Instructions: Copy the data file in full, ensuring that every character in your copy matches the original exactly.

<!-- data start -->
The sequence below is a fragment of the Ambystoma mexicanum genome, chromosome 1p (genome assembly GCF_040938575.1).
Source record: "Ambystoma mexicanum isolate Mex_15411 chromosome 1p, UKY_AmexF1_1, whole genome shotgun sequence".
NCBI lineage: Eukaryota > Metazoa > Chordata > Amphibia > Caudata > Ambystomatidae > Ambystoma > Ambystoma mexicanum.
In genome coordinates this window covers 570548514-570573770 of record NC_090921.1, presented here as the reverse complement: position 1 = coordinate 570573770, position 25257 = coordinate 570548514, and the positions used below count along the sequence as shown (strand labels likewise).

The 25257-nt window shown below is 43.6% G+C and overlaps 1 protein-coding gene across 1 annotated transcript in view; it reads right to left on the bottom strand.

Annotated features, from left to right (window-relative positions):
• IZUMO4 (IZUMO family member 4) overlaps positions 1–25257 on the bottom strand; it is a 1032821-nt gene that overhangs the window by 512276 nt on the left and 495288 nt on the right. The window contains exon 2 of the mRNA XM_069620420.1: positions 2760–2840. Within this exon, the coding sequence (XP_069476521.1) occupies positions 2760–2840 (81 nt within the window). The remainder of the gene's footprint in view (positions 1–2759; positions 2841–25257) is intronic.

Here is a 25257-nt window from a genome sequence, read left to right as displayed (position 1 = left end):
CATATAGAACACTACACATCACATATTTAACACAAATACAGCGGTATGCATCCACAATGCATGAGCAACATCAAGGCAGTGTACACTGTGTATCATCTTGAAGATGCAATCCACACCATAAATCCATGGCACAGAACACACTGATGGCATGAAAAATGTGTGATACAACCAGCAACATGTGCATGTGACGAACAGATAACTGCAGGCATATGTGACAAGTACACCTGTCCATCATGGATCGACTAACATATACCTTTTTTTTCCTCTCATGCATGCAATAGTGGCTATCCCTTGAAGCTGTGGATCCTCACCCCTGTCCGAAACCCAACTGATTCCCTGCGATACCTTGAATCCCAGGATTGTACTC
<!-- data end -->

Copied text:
The sequence below is a fragment of the Ambystoma mexicanum genome, chromosome 1p (genome assembly GCF_040938575.1).
Source record: "Ambystoma mexicanum isolate Mex_15411 chromosome 1p, UKY_AmexF1_1, whole genome shotgun sequence".
NCBI lineage: Eukaryota > Metazoa > Chordata > Amphibia > Caudata > Ambystomatidae > Ambystoma > Ambystoma mexicanum.
In genome coordinates this window covers 570548514-570573770 of record NC_090921.1, presented here as the reverse complement: position 1 = coordinate 570573770, position 25257 = coordinate 570548514, and the positions used below count along the sequence as shown (strand labels likewise).

The 25257-nt window shown below is 43.6% G+C and overlaps 1 protein-coding gene across 1 annotated transcript in view; it reads right to left on the bottom strand.

Annotated features, from left to right (window-relative positions):
• IZUMO4 (IZUMO family member 4) overlaps positions 1–25257 on the bottom strand; it is a 1032821-nt gene that overhangs the window by 512276 nt on the left and 495288 nt on the right. The window contains exon 2 of the mRNA XM_069620420.1: positions 2760–2840. Within this exon, the coding sequence (XP_069476521.1) occupies positions 2760–2840 (81 nt within the window). The remainder of the gene's footprint in view (positions 1–2759; positions 2841–25257) is intronic.

Here is a 25257-nt window from a genome sequence, read left to right as displayed (position 1 = left end):
CATATAGAACACTACACATCACATATTTAACACAAATACAGCGGTATGCATCCACAATGCATGAGCAACATCAAGGCAGTGTACACTGTGTATCATCTTGAAGATGCAATCCACACCATAAATCCATGGCACAGAACACACTGATGGCATGAAAAATGTGTGATACAACCAGCAACATGTGCATGTGACGAACAGATAACTGCAGGCATATGTGACAAGTACACCTGTCCATCATGGATCGACTAACATATACCTTTTTTTTCCTCTCATGCATGCAATAGTGGCTATCCCTTGAAGCTGTGGATCCTCACCCCTGTCCGAAACCCAACTGATTCCCTGCGATACCTTGAATCCCAGGATTGTACTC